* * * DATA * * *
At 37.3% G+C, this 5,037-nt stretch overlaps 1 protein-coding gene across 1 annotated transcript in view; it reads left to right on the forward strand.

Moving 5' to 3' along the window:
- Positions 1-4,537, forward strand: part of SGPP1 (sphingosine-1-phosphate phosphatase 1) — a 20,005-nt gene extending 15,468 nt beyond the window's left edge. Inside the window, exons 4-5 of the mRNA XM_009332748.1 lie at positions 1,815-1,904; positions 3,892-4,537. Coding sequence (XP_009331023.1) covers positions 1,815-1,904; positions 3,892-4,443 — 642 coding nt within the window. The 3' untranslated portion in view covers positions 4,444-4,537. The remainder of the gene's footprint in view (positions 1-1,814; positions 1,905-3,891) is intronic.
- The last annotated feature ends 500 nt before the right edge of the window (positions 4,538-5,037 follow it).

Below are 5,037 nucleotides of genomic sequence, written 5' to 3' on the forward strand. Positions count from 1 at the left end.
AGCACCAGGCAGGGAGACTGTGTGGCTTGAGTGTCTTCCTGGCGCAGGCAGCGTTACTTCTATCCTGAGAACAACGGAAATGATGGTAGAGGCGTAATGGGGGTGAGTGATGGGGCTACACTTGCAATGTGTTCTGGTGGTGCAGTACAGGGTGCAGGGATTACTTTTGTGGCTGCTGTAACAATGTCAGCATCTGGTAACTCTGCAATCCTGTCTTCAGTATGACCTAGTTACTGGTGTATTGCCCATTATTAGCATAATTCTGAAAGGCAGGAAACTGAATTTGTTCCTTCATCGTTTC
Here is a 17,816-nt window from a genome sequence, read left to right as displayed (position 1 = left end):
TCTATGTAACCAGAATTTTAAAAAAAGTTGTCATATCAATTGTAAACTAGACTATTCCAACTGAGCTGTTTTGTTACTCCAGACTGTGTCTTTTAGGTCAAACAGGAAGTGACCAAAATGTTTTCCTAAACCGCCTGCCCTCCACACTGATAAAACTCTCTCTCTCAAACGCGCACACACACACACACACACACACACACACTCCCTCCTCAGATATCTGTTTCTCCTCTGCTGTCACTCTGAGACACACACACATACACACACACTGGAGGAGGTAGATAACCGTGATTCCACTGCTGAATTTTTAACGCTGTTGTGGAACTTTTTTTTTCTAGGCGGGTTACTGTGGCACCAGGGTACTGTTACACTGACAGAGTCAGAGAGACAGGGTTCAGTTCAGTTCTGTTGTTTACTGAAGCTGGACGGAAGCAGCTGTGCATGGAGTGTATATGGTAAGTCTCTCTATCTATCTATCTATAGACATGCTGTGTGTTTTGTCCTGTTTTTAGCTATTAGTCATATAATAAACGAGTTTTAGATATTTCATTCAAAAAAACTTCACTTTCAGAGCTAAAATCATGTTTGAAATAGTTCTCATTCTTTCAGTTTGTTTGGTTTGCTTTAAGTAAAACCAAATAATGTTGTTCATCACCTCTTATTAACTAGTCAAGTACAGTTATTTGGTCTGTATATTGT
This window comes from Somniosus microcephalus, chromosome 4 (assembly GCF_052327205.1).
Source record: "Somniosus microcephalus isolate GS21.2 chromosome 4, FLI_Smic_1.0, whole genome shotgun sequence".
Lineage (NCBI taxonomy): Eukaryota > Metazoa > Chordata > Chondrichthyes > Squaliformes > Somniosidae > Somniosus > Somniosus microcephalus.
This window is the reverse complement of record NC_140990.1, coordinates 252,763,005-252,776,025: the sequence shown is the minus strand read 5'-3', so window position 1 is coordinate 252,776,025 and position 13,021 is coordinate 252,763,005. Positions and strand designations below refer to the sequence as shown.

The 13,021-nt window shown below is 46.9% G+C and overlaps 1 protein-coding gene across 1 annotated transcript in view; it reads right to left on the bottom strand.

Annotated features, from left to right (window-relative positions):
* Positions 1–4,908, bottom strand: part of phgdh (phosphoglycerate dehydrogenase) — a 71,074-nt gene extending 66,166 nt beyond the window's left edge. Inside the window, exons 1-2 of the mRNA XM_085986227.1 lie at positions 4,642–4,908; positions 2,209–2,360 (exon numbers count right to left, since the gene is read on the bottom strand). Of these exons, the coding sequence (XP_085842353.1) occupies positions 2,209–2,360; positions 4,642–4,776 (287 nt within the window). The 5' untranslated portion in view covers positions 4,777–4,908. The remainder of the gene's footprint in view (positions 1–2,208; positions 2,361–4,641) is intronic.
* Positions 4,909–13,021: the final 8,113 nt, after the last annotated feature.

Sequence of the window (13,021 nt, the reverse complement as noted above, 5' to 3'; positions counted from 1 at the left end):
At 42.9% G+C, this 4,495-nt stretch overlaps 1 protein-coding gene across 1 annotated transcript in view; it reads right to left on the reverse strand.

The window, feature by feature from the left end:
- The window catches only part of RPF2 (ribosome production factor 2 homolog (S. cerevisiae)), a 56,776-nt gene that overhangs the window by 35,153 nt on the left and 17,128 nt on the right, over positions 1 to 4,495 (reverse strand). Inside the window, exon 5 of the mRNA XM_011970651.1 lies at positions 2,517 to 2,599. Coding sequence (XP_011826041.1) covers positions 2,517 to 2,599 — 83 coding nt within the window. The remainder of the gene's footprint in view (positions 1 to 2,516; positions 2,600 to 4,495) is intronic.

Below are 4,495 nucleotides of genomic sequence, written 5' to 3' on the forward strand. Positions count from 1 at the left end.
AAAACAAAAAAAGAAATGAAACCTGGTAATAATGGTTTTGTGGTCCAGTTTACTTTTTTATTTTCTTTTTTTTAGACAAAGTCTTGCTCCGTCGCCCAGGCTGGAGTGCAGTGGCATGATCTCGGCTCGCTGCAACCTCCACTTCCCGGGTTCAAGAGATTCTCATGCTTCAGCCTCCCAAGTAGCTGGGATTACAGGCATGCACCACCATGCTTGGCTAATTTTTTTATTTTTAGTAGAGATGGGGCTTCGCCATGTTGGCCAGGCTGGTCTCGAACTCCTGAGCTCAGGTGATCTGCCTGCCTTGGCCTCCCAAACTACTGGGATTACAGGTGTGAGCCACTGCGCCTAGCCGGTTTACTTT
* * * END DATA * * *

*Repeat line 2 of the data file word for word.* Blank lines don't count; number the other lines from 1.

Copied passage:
Moving 5' to 3' along the window: